This new tax law is a slap in the face. With an already struggling working class, overinflated gas prices, increased food costs and living expenses the LAST thing we need is an unjust tax on all private vehicle buyers.

The few that cheat the system is where the focus should be, not on every private buyer. ICBC made $2.1 billion in 2021 during the pandemic. It is a monopoly insurance provider and has been since being founded by the Liberal government in 1974.

To rectify and make tax on used cars more acceptable they should look at other options.

For example:

Have a minimum sale price. Any vehicle sold in BC for less than $1,500 will require a provincial inspection at the buyer’s expense prior to registering. Have these private sales verified at an insurance office. Audit suspected false car sale prices. If sold for less than market value an appraisal is to be done and brought to an insurance office at the time of registration and offer additional insurance to cover appraisal value . These small simple steps will help combat private sales tax fraud.

The average annual prices for insurance (by province) are:

British Columbia - average cost $1,832 per year, provided by government-operated insurance group, and is extremely limited to private coverage.

Ontario - average cost $1,528 per year, provided by privately-owned insurance companies.

Alberta - $1,316 per year, provided by privately-owned insurance companies.

Saskatchewan - average cost $1,233 per year, provided by government-operated insurance group.

Newfoundland and Labrador - average cost $1,168 per year, provided by privately-owned car insurance companies.

Manitoba -cost of $1,140 per year, provided by government-operated insurance group, no private Insurance options.

Nova Scotia - average cost $891 per year provided by privately-owned insurance companies, no government-provided car insurance.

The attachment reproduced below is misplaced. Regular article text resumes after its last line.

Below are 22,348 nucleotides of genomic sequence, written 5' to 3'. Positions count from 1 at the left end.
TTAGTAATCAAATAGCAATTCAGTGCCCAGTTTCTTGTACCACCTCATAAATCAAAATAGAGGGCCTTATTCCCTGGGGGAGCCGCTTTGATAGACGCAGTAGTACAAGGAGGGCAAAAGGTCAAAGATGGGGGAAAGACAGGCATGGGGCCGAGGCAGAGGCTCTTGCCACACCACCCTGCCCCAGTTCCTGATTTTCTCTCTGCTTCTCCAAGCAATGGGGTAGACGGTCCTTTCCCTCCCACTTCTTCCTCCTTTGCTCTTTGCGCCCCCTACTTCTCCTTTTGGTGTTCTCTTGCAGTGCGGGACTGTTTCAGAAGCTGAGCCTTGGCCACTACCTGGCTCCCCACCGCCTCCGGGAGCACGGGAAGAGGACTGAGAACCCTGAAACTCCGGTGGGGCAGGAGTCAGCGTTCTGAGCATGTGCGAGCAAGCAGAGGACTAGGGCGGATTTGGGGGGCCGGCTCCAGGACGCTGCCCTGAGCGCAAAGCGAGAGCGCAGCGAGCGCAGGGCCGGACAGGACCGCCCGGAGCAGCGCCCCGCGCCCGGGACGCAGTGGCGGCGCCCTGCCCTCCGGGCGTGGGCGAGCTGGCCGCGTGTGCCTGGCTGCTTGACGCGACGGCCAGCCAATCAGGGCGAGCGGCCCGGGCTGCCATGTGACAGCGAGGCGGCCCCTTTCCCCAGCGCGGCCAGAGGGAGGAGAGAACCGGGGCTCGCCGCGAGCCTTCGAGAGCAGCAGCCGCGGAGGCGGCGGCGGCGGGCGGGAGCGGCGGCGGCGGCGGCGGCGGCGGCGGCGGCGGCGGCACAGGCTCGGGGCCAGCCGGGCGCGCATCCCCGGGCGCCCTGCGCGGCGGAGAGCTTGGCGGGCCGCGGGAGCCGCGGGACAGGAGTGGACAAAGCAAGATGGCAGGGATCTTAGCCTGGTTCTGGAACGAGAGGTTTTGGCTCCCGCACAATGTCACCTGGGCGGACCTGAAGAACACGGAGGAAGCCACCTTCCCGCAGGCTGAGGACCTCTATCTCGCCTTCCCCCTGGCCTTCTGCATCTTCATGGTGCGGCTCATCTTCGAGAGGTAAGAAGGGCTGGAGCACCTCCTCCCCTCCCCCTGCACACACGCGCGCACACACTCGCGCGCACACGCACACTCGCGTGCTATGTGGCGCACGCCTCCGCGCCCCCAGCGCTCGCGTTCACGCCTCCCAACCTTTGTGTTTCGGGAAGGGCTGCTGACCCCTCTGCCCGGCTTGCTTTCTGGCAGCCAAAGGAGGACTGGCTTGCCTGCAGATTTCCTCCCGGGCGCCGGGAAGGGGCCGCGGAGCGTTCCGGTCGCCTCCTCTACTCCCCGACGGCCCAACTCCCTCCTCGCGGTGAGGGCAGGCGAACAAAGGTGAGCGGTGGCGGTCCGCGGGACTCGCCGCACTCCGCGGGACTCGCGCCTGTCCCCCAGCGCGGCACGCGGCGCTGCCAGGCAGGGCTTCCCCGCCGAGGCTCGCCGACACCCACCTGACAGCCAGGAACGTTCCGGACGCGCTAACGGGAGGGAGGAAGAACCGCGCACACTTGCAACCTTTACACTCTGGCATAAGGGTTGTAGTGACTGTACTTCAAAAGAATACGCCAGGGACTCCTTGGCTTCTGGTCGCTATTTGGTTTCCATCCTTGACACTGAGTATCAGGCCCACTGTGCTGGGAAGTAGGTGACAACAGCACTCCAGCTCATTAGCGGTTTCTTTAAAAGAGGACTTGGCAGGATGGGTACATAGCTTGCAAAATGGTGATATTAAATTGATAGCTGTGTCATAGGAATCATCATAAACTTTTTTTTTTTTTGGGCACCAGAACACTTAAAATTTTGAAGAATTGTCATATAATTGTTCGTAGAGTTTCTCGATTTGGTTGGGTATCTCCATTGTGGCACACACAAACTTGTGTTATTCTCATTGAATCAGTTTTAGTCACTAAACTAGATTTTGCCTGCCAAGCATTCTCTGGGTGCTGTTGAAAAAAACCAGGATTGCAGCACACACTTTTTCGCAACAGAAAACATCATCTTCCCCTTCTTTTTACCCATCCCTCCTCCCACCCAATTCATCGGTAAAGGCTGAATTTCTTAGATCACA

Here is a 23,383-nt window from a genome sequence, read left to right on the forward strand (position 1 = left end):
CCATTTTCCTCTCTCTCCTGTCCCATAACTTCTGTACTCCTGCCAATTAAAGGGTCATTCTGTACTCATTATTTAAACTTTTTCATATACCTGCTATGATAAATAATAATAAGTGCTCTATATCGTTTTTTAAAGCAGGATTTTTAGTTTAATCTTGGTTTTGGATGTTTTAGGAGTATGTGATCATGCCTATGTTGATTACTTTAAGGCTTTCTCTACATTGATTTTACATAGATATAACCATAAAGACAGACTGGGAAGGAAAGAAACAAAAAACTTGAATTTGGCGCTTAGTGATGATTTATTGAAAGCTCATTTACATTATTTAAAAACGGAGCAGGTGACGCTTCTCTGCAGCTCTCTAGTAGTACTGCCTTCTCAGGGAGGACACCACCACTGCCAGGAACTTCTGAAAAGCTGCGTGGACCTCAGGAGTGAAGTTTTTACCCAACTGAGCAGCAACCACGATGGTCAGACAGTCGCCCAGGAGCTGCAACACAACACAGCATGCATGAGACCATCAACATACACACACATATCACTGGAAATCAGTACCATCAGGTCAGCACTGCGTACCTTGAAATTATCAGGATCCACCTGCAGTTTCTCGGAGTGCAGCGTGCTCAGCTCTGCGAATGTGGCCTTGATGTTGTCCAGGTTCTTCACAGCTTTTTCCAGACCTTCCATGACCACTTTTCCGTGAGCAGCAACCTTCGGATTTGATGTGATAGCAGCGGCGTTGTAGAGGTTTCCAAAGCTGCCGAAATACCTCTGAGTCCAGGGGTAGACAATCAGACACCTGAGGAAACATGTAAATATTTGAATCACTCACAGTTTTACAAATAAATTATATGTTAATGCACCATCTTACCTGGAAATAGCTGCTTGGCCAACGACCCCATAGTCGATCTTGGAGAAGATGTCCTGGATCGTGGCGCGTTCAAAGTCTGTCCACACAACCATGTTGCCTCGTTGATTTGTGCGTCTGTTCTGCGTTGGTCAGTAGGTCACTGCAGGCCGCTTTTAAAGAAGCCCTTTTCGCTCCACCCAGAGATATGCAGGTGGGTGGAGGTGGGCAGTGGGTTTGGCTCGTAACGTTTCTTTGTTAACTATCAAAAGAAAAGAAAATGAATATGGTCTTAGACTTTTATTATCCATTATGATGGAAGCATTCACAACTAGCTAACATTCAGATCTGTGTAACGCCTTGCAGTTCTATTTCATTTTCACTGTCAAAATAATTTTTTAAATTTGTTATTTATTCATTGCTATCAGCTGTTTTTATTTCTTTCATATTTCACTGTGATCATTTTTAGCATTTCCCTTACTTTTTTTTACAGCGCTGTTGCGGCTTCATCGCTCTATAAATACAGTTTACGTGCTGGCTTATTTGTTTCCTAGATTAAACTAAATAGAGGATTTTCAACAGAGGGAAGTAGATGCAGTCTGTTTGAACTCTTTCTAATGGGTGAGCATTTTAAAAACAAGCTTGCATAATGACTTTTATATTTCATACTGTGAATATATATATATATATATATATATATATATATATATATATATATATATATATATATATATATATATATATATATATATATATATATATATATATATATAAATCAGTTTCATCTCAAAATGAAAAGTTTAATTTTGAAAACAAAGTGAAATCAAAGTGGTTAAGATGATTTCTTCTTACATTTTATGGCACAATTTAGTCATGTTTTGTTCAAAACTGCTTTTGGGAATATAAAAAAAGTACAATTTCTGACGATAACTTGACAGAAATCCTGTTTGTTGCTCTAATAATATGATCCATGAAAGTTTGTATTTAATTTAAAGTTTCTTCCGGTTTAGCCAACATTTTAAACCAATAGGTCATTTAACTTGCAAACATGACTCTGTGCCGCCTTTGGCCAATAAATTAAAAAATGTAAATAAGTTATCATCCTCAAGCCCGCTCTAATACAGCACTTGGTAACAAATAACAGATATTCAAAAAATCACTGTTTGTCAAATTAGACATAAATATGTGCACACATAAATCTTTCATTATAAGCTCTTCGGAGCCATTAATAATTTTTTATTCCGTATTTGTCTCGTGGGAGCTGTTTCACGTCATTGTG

New Brunswick - average cost $876 per year provided by privately-owned insurance companies.

Prince Edward Island - average cost $861.

Quebec - average cost $717 per year, making it the cheapest province on the list. Insurance is provided by a government­ operated organization, but drivers can also mix this coverage with privately-offered insurance.

As you can see, there is a vast difference between the provinces at the opposite ends of the list. The average price of car coverage in Quebec is less than half of the average cost in British Columbia, which has the highest taxes, highest insurance rates, highest rents and one of the highest costs of living in the country.

There is no absolute guaranteed solution to this problem but overtaxing 3.5 million drivers is not the right way to do it (3.5 million drivers, including yourself, will at one time buy a private vehicle).

I think of the new drivers buying their first car only to get it home and not be able to register or insure it, the student that is struggling with a part-time job, full-time studies and can only afford the $1,200 car that ICBC says is worth $5000, or a single parent with a part time job who needs transportation but again can't afford the book value tax on a private sale.

My truck that I bought in October now sits in my driveway unregistered and uninsured because of this new tax law. I now call it my ICBC $11,000 paperweight.

After all, the BC government has already received both GST and PST on the original sale of the vehicle. They are receiving tax again on each private sale.

With this new tax, I can see more uninsured vehicles on our roads.

This action by the finance minister at a time we are just getting back onto our feet is not a solution to the problem. It will compound the problem. It is unjust unethical action on the people of BC. It needs to be removed and reviewed or even put out to the people of BC so we are part of the solution.

Chris Lethbridge

Salmon Arm